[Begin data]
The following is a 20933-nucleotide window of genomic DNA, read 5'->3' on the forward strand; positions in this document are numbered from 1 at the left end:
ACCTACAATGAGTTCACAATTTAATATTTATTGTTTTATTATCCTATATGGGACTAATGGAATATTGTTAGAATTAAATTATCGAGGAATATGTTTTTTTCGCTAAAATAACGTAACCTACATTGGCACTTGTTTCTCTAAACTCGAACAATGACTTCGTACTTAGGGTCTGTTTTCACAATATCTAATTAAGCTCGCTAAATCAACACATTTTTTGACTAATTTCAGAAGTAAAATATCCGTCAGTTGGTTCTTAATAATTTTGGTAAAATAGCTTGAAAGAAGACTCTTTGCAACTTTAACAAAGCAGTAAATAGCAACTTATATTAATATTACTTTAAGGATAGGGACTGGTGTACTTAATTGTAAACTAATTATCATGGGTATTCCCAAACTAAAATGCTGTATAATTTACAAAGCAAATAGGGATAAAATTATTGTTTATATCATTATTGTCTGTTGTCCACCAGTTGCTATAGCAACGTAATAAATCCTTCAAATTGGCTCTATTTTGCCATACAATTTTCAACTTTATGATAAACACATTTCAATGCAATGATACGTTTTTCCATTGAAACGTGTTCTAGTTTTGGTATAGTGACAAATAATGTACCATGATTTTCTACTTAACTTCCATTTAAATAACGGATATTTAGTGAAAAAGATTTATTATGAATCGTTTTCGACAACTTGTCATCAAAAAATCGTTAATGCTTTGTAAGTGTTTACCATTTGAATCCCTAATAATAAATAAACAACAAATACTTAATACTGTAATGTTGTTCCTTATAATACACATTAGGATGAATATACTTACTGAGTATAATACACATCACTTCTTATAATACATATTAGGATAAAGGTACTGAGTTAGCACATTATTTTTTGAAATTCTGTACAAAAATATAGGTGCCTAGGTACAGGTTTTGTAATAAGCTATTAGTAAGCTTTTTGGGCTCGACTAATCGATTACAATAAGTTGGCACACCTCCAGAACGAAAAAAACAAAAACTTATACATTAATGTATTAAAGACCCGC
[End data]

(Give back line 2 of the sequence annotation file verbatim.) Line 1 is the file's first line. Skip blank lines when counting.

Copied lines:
ACCTACAATGAGTTCACAATTTAATATTTATTGTTTTATTATCCTATATGGGACTAATGGAATATTGTTAGAATTAAATTATCGAGGAATATGTTTTTTTCGCTAAAATAACGTAACCTACATTGGCACTTGTTTCTCTAAACTCGAACAATGACTTCGTACTTAGGGTCTGTTTTCACAATATCTAATTAAGCTCGCTAAATCAACACATTTTTTGACTAATTTCAGAAGTAAAATATCCGTCAGTTGGTTCTTAATAATTTTGGTAAAATAGCTTGAAAGAAGACTCTTTGCAACTTTAACAAAGCAGTAAATAGCAACTTATATTAATATTACTTTAAGGATAGGGACTGGTGTACTTAATTGTAAACTAATTATCATGGGTATTCCCAAACTAAAATGCTGTATAATTTACAAAGCAAATAGGGATAAAATTATTGTTTATATCATTATTGTCTGTTGTCCACCAGTTGCTATAGCAACGTAATAAATCCTTCAAATTGGCTCTATTTTGCCATACAATTTTCAACTTTATGATAAACACATTTCAATGCAATGATACGTTTTTCCATTGAAACGTGTTCTAGTTTTGGTATAGTGACAAATAATGTACCATGATTTTCTACTTAACTTCCATTTAAATAACGGATATTTAGTGAAAAAGATTTATTATGAATCGTTTTCGACAACTTGTCATCAAAAAATCGTTAATGCTTTGTAAGTGTTTACCATTTGAATCCCTAATAATAAATAAACAACAAATACTTAATACTGTAATGTTGTTCCTTATAATACACATTAGGATGAATATACTTACTGAGTATAATACACATCACTTCTTATAATACATATTAGGATAAAGGTACTGAGTTAGCACATTATTTTTTGAAATTCTGTACAAAAATATAGGTGCCTAGGTACAGGTTTTGTAATAAGCTATTAGTAAGCTTTTTGGGCTCGACTAATCGATTACAATAAGTTGGCACACCTCCAGAACGAAAAAAACAAAAACTTATACATTAATGTATTAAAGACCCGC